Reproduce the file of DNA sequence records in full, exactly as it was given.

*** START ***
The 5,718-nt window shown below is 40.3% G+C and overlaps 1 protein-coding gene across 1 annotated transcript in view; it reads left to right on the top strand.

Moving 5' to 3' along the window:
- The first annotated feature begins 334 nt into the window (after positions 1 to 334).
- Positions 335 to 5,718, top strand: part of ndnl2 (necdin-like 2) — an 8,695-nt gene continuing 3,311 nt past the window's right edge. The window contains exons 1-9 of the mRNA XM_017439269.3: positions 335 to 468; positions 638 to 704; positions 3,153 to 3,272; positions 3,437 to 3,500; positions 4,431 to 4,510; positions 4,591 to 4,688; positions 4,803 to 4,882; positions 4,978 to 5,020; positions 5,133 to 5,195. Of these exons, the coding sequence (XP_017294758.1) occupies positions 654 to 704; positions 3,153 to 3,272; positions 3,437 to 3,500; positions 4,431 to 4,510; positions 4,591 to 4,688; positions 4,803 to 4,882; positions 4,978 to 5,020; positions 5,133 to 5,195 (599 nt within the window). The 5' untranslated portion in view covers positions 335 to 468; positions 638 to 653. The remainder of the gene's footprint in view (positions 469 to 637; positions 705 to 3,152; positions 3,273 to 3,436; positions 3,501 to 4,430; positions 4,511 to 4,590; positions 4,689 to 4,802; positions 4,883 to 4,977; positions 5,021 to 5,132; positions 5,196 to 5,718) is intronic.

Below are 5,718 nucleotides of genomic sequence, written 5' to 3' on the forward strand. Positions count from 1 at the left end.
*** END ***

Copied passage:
The 5,718-nt window shown below is 40.3% G+C and overlaps 1 protein-coding gene across 1 annotated transcript in view; it reads left to right on the top strand.

Moving 5' to 3' along the window:
- The first annotated feature begins 334 nt into the window (after positions 1 to 334).
- Positions 335 to 5,718, top strand: part of ndnl2 (necdin-like 2) — an 8,695-nt gene continuing 3,311 nt past the window's right edge. The window contains exons 1-9 of the mRNA XM_017439269.3: positions 335 to 468; positions 638 to 704; positions 3,153 to 3,272; positions 3,437 to 3,500; positions 4,431 to 4,510; positions 4,591 to 4,688; positions 4,803 to 4,882; positions 4,978 to 5,020; positions 5,133 to 5,195. Of these exons, the coding sequence (XP_017294758.1) occupies positions 654 to 704; positions 3,153 to 3,272; positions 3,437 to 3,500; positions 4,431 to 4,510; positions 4,591 to 4,688; positions 4,803 to 4,882; positions 4,978 to 5,020; positions 5,133 to 5,195 (599 nt within the window). The 5' untranslated portion in view covers positions 335 to 468; positions 638 to 653. The remainder of the gene's footprint in view (positions 469 to 637; positions 705 to 3,152; positions 3,273 to 3,436; positions 3,501 to 4,430; positions 4,511 to 4,590; positions 4,689 to 4,802; positions 4,883 to 4,977; positions 5,021 to 5,132; positions 5,196 to 5,718) is intronic.

Below are 5,718 nucleotides of genomic sequence, written 5' to 3' on the forward strand. Positions count from 1 at the left end.